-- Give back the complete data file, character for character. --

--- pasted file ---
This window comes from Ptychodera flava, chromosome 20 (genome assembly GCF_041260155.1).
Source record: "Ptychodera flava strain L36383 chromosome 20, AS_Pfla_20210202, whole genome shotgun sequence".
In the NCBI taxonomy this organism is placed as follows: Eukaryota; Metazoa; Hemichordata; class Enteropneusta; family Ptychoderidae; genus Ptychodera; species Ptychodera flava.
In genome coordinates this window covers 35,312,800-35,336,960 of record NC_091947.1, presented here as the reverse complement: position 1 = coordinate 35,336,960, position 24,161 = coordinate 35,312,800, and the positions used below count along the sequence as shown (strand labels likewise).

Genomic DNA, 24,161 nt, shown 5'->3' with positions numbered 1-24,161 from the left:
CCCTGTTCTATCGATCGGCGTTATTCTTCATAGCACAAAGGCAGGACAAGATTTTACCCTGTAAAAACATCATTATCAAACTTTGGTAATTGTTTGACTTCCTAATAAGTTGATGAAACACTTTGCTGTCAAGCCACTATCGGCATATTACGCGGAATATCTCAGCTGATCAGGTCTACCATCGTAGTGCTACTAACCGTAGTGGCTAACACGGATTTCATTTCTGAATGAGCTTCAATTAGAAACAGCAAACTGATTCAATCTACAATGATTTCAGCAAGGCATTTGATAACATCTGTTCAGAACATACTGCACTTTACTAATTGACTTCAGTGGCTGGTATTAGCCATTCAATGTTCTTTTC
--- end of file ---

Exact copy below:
This window comes from Ptychodera flava, chromosome 20 (genome assembly GCF_041260155.1).
Source record: "Ptychodera flava strain L36383 chromosome 20, AS_Pfla_20210202, whole genome shotgun sequence".
In the NCBI taxonomy this organism is placed as follows: Eukaryota; Metazoa; Hemichordata; class Enteropneusta; family Ptychoderidae; genus Ptychodera; species Ptychodera flava.
In genome coordinates this window covers 35,312,800-35,336,960 of record NC_091947.1, presented here as the reverse complement: position 1 = coordinate 35,336,960, position 24,161 = coordinate 35,312,800, and the positions used below count along the sequence as shown (strand labels likewise).

Genomic DNA, 24,161 nt, shown 5'->3' with positions numbered 1-24,161 from the left:
CCCTGTTCTATCGATCGGCGTTATTCTTCATAGCACAAAGGCAGGACAAGATTTTACCCTGTAAAAACATCATTATCAAACTTTGGTAATTGTTTGACTTCCTAATAAGTTGATGAAACACTTTGCTGTCAAGCCACTATCGGCATATTACGCGGAATATCTCAGCTGATCAGGTCTACCATCGTAGTGCTACTAACCGTAGTGGCTAACACGGATTTCATTTCTGAATGAGCTTCAATTAGAAACAGCAAACTGATTCAATCTACAATGATTTCAGCAAGGCATTTGATAACATCTGTTCAGAACATACTGCACTTTACTAATTGACTTCAGTGGCTGGTATTAGCCATTCAATGTTCTTTTC